Martinâ€™s Adventures - Swimming in the Avalanche? â€œNo problem!â€
Martinâ€™s Journey from Kargyak to Leh
When I reached Padum, after a week journey from Kargyak and settled things like shopping and exchange of information with Pepa (my successor in Kargyak), we both hit the road again on the ninth day. Each of us in different direction - I headed for Leh and Pepa for Kargyak. He was accompanied by Dorge and Lopi, the most experienced guys from the village, and I travelled with Nima and Norboo. It was snowing again, for a change, so from the journey to Stondge I remember only never ending sinking - not into the water but into the snow because we walked on the road instead of frozen river this time. It was the same for two more days when we struggled through the tons of fresh snow. Only the tenth day was a little bit different because I somehow hit my stride that even the boys had hard time to catch up with me. Still, those ten hour walks in deep snow were really exhausting.
We finally reached the famous Chadar at noon on the twelfth day. We met only one tourist till that time and it was right after the Chadar. Walking on the ice was a nice change but still it wasnâ€™t my dreamed up surface to walk on. The ice underneath our feet was again covered with snow, so we could only suppose that it was actually there. At least we walked on the flat. The first half of the day on the river passed without problems...if I ignored the never ending snowing and the fact that I wet my boot after slipping from an ice floe. Anyway, after a successful day we were lucky to find a cozy little cave to sleep in.
The thirteenth day begun with realization that it was snowing again. We made a fire, had tea and local soup for breakfast and at about 8 AM we were ready to set out for another tiring and snowy day which appeared to be much more dramatic than the day before. It started rather innocently - an avalanche washed over us, luckily only its tail hit the river. Anyway, we were covered with snow all over and silently hoped that the ice is thick enough to withstand the strain of the new snow. After two hours of walking it was clear that the water was rising and that we would have to face up to the wading. We quite managed to wade the worst parts but then there was another unpleasant surprise - a cracked ice which we couldnâ€™t wade through, so we had to climb above the river. Such a climb on the fresh snow through an avalanche slope and then traverse along the slippery rock where one false step means falling 20 m into the cold water below us is not for everyone. Somehow we managed to pass it but there were still problems to come. Right when we got back to the river there was an ice flooded by the stone-cold water and no chance to bypass it. Well, take off your boots guys and jump into it! Guess, how long you think it is possible to walk barefoot on ice in icy water? I managed to stay there for 3 min and I had more than enough. When I reached the side, I looked down to check whether my feet are still there and I was horrified. As I didnâ€™t have extra socks ready, I had to walk barefoot and the thin ice on the surface of the water cut my feet so they were all covered with blood. At least I had another thing to worry about. After a while we had to go through the very same thing once again. Furthermore, the current was strong that time so I thought I was going to fell at any minute. Fortunately, we had better weather that day, we were even lucky to see the sun once :), which made the walking on 20 cm wide icy ledge a bit nicer. As the weather in Leh had been apparently much better then in Padum, we started to meet groups of people and we didnâ€™t feel so lonely on the frozen river. More people unfortunately meant higher demand for caves, so we had hard to find an empty one to spend a night in. We discovered one only after escaping from several avalanches at about 6 PM. We had just noodle soup for dinner and went to sleep.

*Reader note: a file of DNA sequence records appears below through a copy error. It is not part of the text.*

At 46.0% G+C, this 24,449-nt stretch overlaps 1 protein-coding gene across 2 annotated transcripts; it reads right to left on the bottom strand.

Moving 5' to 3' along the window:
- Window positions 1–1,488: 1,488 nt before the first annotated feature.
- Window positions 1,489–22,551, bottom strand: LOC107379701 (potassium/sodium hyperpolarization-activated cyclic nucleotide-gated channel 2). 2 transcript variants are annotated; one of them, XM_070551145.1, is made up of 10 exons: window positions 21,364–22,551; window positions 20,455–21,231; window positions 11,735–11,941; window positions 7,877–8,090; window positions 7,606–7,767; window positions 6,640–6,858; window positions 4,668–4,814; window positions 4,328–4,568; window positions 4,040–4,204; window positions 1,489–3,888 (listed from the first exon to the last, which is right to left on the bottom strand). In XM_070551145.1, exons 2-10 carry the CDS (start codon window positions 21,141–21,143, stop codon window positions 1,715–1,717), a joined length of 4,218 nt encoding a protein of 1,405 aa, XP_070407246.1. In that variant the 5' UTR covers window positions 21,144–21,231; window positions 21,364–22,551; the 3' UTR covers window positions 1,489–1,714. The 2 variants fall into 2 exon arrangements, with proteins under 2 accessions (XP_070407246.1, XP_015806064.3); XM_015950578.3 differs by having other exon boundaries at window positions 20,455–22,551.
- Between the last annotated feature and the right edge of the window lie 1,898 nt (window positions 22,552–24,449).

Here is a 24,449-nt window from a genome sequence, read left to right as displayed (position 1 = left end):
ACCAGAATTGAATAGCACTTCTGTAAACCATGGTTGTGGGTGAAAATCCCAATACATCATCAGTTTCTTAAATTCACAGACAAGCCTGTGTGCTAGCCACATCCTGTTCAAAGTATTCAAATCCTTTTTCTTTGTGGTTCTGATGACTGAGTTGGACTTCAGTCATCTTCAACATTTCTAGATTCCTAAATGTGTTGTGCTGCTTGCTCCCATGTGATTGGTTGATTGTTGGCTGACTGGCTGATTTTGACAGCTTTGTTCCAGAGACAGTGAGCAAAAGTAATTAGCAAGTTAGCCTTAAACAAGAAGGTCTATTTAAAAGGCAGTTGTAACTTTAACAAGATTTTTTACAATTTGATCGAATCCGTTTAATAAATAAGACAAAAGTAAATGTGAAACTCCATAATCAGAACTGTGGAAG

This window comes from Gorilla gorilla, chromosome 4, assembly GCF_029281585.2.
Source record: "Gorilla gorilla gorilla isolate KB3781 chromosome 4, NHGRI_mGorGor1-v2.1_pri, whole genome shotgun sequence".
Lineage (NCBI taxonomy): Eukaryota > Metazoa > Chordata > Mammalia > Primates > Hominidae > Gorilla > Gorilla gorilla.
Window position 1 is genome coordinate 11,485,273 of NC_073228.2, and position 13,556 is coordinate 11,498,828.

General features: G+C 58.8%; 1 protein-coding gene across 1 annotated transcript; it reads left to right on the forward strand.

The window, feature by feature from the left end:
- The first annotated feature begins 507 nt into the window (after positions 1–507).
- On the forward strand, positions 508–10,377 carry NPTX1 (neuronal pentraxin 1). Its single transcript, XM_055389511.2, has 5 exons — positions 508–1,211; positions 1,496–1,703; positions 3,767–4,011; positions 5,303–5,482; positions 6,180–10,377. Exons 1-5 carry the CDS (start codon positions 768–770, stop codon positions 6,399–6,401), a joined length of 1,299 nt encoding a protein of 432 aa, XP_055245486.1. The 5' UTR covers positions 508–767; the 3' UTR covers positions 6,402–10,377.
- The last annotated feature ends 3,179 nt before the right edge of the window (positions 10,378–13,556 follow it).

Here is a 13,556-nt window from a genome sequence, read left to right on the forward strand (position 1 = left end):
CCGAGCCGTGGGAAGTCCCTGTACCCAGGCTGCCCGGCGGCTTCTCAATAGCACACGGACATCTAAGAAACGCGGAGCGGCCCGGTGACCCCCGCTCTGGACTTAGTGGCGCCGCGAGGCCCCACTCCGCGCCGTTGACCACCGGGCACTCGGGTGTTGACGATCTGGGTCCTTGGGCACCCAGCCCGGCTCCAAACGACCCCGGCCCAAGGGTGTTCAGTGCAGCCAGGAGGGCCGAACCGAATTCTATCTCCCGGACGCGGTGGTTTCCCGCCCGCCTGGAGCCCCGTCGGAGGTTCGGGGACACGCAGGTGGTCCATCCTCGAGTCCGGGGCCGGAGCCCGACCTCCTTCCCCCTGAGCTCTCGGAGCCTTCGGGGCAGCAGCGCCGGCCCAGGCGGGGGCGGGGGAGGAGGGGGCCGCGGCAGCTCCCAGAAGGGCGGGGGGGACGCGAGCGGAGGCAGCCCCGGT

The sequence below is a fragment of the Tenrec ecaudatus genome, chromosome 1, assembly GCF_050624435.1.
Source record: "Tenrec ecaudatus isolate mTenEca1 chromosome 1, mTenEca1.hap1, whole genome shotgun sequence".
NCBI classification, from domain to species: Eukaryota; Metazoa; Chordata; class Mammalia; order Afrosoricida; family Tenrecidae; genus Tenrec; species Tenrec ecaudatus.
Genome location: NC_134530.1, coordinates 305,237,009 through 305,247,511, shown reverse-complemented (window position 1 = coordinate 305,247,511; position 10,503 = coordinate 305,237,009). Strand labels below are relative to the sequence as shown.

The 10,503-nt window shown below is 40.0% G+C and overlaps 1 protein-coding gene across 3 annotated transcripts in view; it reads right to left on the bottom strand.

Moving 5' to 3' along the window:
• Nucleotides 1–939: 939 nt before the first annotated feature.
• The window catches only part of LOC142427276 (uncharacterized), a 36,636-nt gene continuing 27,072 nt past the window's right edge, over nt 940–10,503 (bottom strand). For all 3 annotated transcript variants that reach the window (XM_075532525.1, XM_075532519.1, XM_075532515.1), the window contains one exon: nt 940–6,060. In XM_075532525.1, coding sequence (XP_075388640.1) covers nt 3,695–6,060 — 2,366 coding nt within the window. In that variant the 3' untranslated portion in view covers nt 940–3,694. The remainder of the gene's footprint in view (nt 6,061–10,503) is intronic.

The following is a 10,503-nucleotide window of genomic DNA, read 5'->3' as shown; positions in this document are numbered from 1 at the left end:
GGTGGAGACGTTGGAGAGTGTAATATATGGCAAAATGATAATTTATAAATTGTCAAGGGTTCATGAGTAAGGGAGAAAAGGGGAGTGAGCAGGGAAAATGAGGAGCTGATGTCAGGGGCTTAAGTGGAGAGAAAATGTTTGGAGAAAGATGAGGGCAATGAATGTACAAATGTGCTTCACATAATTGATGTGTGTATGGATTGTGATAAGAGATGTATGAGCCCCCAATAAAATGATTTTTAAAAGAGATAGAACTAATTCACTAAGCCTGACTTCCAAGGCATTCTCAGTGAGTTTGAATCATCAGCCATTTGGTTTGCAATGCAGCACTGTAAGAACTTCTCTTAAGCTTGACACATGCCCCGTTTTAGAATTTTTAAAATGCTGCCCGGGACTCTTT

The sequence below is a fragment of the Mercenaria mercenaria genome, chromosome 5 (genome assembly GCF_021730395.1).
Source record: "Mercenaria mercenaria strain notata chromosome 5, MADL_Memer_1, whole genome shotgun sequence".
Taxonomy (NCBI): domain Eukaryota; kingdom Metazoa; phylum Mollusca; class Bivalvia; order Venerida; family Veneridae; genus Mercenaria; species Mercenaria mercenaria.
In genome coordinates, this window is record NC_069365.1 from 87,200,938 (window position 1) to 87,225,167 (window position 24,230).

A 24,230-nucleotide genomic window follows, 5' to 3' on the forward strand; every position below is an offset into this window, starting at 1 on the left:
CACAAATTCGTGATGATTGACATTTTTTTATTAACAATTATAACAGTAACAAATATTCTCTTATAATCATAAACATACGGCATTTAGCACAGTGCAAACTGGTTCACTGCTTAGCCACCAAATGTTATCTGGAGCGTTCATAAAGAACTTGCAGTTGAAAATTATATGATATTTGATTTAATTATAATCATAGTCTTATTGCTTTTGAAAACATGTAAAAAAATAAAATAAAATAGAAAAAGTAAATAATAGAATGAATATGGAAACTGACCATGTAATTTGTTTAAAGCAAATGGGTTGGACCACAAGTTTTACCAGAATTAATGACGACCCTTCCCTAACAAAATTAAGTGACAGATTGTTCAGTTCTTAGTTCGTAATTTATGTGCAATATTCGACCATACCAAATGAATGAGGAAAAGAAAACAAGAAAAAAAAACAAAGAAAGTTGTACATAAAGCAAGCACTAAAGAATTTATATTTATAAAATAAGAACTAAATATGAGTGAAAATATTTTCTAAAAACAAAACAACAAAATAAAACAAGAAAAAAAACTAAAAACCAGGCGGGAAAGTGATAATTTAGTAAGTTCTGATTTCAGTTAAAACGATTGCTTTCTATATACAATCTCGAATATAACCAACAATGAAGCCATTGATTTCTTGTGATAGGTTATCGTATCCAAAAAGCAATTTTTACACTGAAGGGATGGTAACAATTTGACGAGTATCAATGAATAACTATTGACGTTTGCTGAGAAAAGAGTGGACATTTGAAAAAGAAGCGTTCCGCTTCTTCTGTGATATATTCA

Morning on the fourteenth day didnâ€™t differ from the other mornings at all. Yup, youâ€™re right, it was snowing again. We packed our stuff and had some tea before we set out. We were only several hours of walking from the end of our journey, so we took it easy walking at slow pace. We managed to avoid wading, so the only thing that bothered me was the broken frame on my backpack which put my back in terrible pain. The moment I saw the road beside us, I felt a great relief and happiness from surviving this hike. Moreover, we were lucky to catch a free taxi immediately, so we were able to take off for Leh directly. Even thought the drive was pretty wild and the road was bumpy as never before, I didnâ€™t take notice off it and I was just longing for bed, tea and a bite to eat.